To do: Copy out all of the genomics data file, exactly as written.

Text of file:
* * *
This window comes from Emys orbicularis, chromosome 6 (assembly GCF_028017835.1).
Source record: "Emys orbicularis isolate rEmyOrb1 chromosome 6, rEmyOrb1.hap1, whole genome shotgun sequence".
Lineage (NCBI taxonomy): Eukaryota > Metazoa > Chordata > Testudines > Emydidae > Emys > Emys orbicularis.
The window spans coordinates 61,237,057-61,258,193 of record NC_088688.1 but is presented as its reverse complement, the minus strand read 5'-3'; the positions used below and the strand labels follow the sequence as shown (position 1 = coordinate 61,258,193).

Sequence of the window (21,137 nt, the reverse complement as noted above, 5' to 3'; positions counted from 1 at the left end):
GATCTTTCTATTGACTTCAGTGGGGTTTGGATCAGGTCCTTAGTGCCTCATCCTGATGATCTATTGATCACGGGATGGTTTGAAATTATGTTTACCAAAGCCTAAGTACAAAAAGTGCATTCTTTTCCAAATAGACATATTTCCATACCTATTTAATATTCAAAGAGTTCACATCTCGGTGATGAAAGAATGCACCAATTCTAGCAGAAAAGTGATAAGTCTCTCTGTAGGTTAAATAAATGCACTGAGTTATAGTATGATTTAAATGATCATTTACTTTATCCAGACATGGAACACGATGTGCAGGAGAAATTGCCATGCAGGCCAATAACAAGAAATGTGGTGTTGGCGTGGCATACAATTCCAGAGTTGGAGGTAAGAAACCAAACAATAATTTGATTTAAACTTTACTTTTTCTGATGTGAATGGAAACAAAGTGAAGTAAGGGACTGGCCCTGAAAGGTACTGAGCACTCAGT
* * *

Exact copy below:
This window comes from Emys orbicularis, chromosome 6 (assembly GCF_028017835.1).
Source record: "Emys orbicularis isolate rEmyOrb1 chromosome 6, rEmyOrb1.hap1, whole genome shotgun sequence".
Lineage (NCBI taxonomy): Eukaryota > Metazoa > Chordata > Testudines > Emydidae > Emys > Emys orbicularis.
The window spans coordinates 61,237,057-61,258,193 of record NC_088688.1 but is presented as its reverse complement, the minus strand read 5'-3'; the positions used below and the strand labels follow the sequence as shown (position 1 = coordinate 61,258,193).

Sequence of the window (21,137 nt, the reverse complement as noted above, 5' to 3'; positions counted from 1 at the left end):
GATCTTTCTATTGACTTCAGTGGGGTTTGGATCAGGTCCTTAGTGCCTCATCCTGATGATCTATTGATCACGGGATGGTTTGAAATTATGTTTACCAAAGCCTAAGTACAAAAAGTGCATTCTTTTCCAAATAGACATATTTCCATACCTATTTAATATTCAAAGAGTTCACATCTCGGTGATGAAAGAATGCACCAATTCTAGCAGAAAAGTGATAAGTCTCTCTGTAGGTTAAATAAATGCACTGAGTTATAGTATGATTTAAATGATCATTTACTTTATCCAGACATGGAACACGATGTGCAGGAGAAATTGCCATGCAGGCCAATAACAAGAAATGTGGTGTTGGCGTGGCATACAATTCCAGAGTTGGAGGTAAGAAACCAAACAATAATTTGATTTAAACTTTACTTTTTCTGATGTGAATGGAAACAAAGTGAAGTAAGGGACTGGCCCTGAAAGGTACTGAGCACTCAGT